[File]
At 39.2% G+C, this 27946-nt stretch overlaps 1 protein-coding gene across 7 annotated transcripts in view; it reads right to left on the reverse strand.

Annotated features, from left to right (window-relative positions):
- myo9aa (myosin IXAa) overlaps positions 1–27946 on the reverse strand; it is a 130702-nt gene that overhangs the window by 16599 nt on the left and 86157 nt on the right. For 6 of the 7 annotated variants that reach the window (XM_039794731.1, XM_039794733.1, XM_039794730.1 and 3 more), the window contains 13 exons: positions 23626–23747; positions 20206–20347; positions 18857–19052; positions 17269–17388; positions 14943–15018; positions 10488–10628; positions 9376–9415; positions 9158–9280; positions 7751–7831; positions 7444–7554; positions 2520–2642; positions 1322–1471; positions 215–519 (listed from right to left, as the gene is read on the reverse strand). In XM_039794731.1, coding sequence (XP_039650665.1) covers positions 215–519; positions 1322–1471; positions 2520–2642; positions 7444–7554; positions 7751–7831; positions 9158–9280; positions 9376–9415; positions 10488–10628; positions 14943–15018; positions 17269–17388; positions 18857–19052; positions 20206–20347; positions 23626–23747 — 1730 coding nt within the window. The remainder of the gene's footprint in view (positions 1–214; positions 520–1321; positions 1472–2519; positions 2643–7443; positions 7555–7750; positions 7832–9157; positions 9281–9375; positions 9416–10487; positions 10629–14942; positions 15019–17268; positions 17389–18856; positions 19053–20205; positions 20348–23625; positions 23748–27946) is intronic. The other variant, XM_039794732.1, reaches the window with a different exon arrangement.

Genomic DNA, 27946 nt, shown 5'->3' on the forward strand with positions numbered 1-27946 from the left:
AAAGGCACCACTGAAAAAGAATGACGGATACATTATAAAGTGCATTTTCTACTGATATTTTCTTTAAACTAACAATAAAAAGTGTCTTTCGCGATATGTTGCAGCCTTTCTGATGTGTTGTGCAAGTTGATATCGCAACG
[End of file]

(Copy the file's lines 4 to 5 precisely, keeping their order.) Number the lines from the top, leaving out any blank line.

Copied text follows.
Genomic DNA, 27946 nt, shown 5'->3' on the forward strand with positions numbered 1-27946 from the left:
AAAGGCACCACTGAAAAAGAATGACGGATACATTATAAAGTGCATTTTCTACTGATATTTTCTTTAAACTAACAATAAAAAGTGTCTTTCGCGATATGTTGCAGCCTTTCTGATGTGTTGTGCAAGTTGATATCGCAACG